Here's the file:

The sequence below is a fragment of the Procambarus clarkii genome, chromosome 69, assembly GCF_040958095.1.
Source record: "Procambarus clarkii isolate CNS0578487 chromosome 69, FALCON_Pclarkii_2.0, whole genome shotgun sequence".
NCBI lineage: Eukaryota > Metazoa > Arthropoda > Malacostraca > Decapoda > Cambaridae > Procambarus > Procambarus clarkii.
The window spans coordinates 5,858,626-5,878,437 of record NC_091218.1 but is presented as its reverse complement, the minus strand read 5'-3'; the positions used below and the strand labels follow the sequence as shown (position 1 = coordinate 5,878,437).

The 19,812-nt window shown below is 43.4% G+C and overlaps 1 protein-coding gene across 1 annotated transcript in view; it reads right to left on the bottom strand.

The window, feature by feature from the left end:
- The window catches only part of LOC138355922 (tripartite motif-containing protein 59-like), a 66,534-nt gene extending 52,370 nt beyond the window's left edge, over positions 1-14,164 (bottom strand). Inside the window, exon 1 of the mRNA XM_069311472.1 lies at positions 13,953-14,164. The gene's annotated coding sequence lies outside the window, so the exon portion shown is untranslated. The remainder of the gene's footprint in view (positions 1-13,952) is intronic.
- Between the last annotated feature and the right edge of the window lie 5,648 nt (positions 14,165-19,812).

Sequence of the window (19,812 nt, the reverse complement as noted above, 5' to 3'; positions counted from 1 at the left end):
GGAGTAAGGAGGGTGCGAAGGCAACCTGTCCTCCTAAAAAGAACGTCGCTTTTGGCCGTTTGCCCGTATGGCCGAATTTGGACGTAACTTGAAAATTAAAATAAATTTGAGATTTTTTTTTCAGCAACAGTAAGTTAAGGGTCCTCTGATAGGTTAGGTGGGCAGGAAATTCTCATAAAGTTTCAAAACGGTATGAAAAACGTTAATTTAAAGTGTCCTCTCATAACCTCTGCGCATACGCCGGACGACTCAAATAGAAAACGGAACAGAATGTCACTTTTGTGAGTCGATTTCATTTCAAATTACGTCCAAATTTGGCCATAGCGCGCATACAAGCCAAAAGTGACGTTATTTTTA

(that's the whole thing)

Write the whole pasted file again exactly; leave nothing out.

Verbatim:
The sequence below is a fragment of the Procambarus clarkii genome, chromosome 69, assembly GCF_040958095.1.
Source record: "Procambarus clarkii isolate CNS0578487 chromosome 69, FALCON_Pclarkii_2.0, whole genome shotgun sequence".
NCBI lineage: Eukaryota > Metazoa > Arthropoda > Malacostraca > Decapoda > Cambaridae > Procambarus > Procambarus clarkii.
The window spans coordinates 5,858,626-5,878,437 of record NC_091218.1 but is presented as its reverse complement, the minus strand read 5'-3'; the positions used below and the strand labels follow the sequence as shown (position 1 = coordinate 5,878,437).

The 19,812-nt window shown below is 43.4% G+C and overlaps 1 protein-coding gene across 1 annotated transcript in view; it reads right to left on the bottom strand.

The window, feature by feature from the left end:
- The window catches only part of LOC138355922 (tripartite motif-containing protein 59-like), a 66,534-nt gene extending 52,370 nt beyond the window's left edge, over positions 1-14,164 (bottom strand). Inside the window, exon 1 of the mRNA XM_069311472.1 lies at positions 13,953-14,164. The gene's annotated coding sequence lies outside the window, so the exon portion shown is untranslated. The remainder of the gene's footprint in view (positions 1-13,952) is intronic.
- Between the last annotated feature and the right edge of the window lie 5,648 nt (positions 14,165-19,812).

Sequence of the window (19,812 nt, the reverse complement as noted above, 5' to 3'; positions counted from 1 at the left end):
GGAGTAAGGAGGGTGCGAAGGCAACCTGTCCTCCTAAAAAGAACGTCGCTTTTGGCCGTTTGCCCGTATGGCCGAATTTGGACGTAACTTGAAAATTAAAATAAATTTGAGATTTTTTTTTCAGCAACAGTAAGTTAAGGGTCCTCTGATAGGTTAGGTGGGCAGGAAATTCTCATAAAGTTTCAAAACGGTATGAAAAACGTTAATTTAAAGTGTCCTCTCATAACCTCTGCGCATACGCCGGACGACTCAAATAGAAAACGGAACAGAATGTCACTTTTGTGAGTCGATTTCATTTCAAATTACGTCCAAATTTGGCCATAGCGCGCATACAAGCCAAAAGTGACGTTATTTTTA